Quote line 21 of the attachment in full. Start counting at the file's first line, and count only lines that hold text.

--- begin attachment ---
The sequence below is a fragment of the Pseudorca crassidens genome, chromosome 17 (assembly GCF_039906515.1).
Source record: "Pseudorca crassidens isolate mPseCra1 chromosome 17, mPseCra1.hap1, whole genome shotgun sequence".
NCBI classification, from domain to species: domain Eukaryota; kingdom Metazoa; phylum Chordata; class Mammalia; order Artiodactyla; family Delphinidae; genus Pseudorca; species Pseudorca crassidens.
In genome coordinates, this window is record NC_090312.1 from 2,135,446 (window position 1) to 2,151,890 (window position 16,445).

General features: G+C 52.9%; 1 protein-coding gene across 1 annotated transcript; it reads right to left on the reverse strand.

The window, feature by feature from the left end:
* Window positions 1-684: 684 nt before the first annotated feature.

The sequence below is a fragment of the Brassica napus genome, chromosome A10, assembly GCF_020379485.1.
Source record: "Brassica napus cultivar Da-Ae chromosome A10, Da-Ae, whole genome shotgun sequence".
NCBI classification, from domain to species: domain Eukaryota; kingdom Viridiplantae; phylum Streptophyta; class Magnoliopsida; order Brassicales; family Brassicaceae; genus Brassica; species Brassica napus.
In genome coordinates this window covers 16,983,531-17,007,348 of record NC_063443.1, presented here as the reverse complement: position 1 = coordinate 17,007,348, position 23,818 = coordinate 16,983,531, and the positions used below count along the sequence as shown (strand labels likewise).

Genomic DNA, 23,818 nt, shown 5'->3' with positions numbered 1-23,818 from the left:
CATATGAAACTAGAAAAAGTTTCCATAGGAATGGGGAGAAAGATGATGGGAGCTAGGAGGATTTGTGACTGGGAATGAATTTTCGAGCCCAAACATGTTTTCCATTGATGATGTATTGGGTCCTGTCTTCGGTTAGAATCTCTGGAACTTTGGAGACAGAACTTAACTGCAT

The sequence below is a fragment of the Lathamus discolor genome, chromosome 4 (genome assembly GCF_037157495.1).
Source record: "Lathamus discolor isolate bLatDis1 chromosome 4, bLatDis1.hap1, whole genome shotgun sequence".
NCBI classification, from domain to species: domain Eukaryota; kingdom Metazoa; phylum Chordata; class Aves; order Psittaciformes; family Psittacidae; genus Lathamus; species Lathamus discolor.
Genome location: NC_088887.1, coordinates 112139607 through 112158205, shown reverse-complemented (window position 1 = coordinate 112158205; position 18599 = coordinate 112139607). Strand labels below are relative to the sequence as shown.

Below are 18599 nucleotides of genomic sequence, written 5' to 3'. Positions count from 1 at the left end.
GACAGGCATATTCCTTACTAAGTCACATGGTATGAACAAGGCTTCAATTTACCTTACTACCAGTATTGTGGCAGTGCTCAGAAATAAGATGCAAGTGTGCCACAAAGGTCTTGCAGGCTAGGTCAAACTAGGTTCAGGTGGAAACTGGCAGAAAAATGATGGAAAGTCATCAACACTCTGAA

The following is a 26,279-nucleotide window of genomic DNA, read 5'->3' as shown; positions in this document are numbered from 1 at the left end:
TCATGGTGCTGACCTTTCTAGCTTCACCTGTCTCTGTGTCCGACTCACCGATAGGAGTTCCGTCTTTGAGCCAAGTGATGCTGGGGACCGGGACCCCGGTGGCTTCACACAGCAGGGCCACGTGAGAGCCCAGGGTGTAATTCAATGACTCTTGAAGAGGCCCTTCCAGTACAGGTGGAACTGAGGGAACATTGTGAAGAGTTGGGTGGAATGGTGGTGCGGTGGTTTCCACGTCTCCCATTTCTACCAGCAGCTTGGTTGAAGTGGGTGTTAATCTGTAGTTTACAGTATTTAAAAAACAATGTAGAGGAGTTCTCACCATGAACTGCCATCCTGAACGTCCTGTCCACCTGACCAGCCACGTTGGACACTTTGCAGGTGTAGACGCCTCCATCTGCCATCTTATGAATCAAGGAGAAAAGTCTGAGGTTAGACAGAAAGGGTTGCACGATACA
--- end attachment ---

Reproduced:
TCATGGTGCTGACCTTTCTAGCTTCACCTGTCTCTGTGTCCGACTCACCGATAGGAGTTCCGTCTTTGAGCCAAGTGATGCTGGGGACCGGGACCCCGGTGGCTTCACACAGCAGGGCCACGTGAGAGCCCAGGGTGTAATTCAATGACTCTTGAAGAGGCCCTTCCAGTACAGGTGGAACTGAGGGAACATTGTGAAGAGTTGGGTGGAATGGTGGTGCGGTGGTTTCCACGTCTCCCATTTCTACCAGCAGCTTGGTTGAAGTGGGTGTTAATCTGTAGTTTACAGTATTTAAAAAACAATGTAGAGGAGTTCTCACCATGAACTGCCATCCTGAACGTCCTGTCCACCTGACCAGCCACGTTGGACACTTTGCAGGTGTAGACGCCTCCATCTGCCATCTTATGAATCAAGGAGAAAAGTCTGAGGTTAGACAGAAAGGGTTGCACGATACA